Demand for organic tea has skyrocketed over the past couple of decades, and it shows no sign of stopping. In premium tea-growing regions like Darjeeling in India, plantation after plantation is going organic just to keep up with what the market. And as Jeff Koehler puts it in his new book, Darjeeling: A History of the World’s Greatest Tea, the pressure to go organic is a boon for the region’s soil, which after over a hundred years of intensive development and cultivation is eroding and depleting with every harvest.
But is government-certified organic tea always better for the environment? Nope. As with any produce, organic certification is just a label, and lots of large plantations are cashing in on organic caché while still engaging in unsustainable practices. Unfortunately Big Organic is just as prevalent in the Asian tea business as the California lettuce market. Meanwhile, many small farms that can’t afford the organic certification process work in far more sustainable ways.
Even if a farm is 100% organic, its neighbors might not be, and if the farmer up the hill sprays his tea bushes, chances are those pesticides will make their way to the “unsprayed” organic crops through the air or groundwater. Meanwhile, a farm in total isolation might be using safe amounts of pesticides while providing a more healthy growing environment for its tea bushes.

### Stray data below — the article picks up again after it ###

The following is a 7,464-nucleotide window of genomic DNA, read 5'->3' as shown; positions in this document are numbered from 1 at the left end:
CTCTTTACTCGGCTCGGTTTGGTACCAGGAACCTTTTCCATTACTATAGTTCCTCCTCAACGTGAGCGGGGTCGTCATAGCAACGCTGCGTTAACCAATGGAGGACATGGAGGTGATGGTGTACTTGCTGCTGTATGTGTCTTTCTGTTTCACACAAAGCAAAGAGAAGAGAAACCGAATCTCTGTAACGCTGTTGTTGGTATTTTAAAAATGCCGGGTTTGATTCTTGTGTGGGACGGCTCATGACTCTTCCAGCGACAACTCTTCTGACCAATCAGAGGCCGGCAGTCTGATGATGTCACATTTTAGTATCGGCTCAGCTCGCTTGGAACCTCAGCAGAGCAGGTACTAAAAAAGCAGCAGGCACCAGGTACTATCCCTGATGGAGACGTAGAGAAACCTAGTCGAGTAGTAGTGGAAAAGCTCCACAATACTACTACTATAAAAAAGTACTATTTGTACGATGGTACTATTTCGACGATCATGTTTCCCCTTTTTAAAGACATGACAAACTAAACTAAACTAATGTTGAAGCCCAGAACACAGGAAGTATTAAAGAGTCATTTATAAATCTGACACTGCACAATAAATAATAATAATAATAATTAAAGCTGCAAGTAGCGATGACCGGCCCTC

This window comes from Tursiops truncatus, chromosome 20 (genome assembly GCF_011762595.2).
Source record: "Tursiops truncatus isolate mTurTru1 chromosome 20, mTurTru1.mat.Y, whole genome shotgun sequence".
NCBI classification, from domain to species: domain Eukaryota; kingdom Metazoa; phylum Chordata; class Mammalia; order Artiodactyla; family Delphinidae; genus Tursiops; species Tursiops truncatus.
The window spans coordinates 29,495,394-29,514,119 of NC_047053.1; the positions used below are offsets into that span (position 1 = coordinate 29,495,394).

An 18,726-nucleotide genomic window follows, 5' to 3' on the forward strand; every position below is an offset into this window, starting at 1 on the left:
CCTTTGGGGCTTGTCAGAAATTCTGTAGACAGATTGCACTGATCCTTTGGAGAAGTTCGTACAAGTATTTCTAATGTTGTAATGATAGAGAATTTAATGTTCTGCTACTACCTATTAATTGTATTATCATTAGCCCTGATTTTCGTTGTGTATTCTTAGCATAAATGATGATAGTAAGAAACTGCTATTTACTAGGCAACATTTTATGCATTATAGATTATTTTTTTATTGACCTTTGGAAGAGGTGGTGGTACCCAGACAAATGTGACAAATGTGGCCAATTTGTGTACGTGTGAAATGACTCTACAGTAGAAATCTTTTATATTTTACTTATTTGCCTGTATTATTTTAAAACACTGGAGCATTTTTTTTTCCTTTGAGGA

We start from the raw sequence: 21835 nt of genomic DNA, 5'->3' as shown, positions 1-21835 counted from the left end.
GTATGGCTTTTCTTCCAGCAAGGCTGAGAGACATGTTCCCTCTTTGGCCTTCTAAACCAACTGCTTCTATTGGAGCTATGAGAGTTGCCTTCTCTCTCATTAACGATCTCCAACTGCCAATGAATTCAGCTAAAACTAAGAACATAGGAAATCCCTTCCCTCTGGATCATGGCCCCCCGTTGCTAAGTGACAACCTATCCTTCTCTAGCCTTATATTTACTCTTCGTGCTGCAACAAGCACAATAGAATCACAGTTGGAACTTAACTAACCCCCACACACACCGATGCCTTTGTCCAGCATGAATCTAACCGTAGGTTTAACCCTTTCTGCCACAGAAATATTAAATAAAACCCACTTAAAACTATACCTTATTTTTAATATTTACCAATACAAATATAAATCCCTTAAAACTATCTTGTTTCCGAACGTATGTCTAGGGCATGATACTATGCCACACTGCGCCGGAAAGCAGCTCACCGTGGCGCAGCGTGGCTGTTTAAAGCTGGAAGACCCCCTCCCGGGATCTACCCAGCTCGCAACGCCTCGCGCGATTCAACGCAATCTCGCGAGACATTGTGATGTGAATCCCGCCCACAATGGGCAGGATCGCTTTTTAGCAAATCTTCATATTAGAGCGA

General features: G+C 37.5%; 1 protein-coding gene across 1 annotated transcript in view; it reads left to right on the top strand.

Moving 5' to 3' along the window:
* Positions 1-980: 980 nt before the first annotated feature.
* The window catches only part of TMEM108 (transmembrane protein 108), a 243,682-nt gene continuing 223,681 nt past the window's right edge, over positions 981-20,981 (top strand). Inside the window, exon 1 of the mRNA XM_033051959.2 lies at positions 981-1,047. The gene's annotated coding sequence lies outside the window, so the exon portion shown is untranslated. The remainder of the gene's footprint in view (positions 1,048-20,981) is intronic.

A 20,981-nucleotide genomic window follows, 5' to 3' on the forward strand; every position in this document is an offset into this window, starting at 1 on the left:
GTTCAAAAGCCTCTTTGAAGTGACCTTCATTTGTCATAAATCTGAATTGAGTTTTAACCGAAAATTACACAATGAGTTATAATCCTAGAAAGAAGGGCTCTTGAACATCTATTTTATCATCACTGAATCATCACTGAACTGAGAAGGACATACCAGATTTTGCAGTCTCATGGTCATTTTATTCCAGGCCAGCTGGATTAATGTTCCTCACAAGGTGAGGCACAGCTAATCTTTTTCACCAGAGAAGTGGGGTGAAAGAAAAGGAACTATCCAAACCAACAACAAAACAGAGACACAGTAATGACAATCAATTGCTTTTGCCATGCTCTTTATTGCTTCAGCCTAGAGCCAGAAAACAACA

Organic tea doesn’t necessarily taste any better than conventionally grown tea, either. Up until relatively recently, many organic teas actually tasted worse than their conventional neighbors, as farmers were still negotiating the challenges of growing tea in an entirely different way. These days, though, the organic tea market is improving. But so are many parts of the conventionally grown tea market. If taste is your primary concern, don’t think you need to pay a premium for organic leaves. And if you care about the environmental impact and health of your tea, there’s a lot more to consider beyond an organic label. As always, buy from vendors you trust who in turn buy from farms they trust.
By Max Falkowitz